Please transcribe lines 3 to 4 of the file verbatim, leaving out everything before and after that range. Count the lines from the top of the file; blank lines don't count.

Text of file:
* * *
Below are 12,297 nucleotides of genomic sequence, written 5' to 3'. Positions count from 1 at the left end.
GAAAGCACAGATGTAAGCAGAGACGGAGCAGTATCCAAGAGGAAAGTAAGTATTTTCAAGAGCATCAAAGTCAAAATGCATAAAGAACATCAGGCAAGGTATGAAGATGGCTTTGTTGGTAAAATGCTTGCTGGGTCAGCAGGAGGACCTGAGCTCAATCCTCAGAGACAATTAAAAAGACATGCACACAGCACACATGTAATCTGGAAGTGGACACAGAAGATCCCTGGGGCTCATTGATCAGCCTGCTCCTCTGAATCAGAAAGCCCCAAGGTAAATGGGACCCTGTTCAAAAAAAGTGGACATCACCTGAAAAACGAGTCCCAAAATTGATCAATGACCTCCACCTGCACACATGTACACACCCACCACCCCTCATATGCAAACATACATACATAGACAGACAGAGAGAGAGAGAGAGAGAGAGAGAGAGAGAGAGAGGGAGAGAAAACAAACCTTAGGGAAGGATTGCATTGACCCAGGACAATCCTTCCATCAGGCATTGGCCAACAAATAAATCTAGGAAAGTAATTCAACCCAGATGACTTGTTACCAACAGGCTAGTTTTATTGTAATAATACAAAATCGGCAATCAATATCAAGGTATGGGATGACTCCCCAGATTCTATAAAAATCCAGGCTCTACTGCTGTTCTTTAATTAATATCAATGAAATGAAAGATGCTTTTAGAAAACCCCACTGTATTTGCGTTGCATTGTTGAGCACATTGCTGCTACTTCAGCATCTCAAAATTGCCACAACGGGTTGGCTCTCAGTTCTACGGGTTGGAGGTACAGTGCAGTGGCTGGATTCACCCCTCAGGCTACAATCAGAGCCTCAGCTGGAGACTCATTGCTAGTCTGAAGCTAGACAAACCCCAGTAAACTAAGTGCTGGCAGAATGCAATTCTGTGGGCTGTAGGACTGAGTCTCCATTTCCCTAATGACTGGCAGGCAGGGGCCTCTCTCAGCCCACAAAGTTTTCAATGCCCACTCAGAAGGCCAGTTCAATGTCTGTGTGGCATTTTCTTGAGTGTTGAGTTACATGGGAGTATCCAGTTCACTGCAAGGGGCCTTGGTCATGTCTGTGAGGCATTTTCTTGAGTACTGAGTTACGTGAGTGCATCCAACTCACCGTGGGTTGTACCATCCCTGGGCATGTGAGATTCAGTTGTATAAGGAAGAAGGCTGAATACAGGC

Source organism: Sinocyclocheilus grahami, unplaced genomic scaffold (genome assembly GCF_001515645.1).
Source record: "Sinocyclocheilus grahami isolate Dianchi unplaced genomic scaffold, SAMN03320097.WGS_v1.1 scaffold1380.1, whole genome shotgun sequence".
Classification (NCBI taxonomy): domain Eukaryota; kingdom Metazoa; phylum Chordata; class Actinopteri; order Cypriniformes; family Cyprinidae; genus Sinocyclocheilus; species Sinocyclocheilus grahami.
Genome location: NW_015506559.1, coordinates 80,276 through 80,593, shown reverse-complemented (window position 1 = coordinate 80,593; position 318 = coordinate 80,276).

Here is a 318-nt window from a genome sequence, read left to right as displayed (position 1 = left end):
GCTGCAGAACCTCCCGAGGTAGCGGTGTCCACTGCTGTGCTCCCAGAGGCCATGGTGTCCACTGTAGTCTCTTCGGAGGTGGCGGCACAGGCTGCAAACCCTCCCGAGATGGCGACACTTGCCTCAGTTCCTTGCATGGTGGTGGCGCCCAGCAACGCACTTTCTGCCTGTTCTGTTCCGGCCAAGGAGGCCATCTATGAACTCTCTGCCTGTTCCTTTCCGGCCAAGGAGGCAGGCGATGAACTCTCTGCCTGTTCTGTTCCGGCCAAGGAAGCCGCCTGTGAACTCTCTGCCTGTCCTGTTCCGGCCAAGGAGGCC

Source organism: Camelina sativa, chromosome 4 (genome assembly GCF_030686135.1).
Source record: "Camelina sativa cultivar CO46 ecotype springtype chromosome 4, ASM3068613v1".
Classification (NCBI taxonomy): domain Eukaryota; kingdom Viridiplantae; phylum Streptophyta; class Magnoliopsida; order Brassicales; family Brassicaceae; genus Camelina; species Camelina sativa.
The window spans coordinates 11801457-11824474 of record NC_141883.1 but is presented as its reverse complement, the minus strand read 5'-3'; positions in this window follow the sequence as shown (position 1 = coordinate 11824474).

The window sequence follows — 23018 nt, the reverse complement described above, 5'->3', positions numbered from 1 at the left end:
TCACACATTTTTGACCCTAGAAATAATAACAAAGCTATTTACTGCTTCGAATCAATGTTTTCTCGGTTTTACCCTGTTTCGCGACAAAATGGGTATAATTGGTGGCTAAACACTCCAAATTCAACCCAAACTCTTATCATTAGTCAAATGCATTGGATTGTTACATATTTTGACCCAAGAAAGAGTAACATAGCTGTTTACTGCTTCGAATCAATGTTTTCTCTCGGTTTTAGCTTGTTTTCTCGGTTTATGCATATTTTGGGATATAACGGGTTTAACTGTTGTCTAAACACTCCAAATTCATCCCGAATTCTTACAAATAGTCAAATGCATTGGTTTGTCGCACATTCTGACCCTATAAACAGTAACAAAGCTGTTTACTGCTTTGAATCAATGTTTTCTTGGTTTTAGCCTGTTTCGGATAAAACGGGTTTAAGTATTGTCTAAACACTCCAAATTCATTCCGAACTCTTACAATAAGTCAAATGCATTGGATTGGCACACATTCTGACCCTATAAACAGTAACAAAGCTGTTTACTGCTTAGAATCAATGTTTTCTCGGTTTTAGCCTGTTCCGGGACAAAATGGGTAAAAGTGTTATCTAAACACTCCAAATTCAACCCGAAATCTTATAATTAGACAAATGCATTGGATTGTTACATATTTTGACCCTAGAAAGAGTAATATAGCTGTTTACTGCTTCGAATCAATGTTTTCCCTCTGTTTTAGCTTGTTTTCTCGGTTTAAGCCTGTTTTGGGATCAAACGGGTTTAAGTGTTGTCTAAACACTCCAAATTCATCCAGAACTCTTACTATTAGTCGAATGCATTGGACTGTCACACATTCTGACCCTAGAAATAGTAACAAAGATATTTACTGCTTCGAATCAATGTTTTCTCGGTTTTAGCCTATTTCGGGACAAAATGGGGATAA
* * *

Source organism: Sinocyclocheilus grahami, unplaced genomic scaffold (genome assembly GCF_001515645.1).
Source record: "Sinocyclocheilus grahami isolate Dianchi unplaced genomic scaffold, SAMN03320097.WGS_v1.1 scaffold1380.1, whole genome shotgun sequence".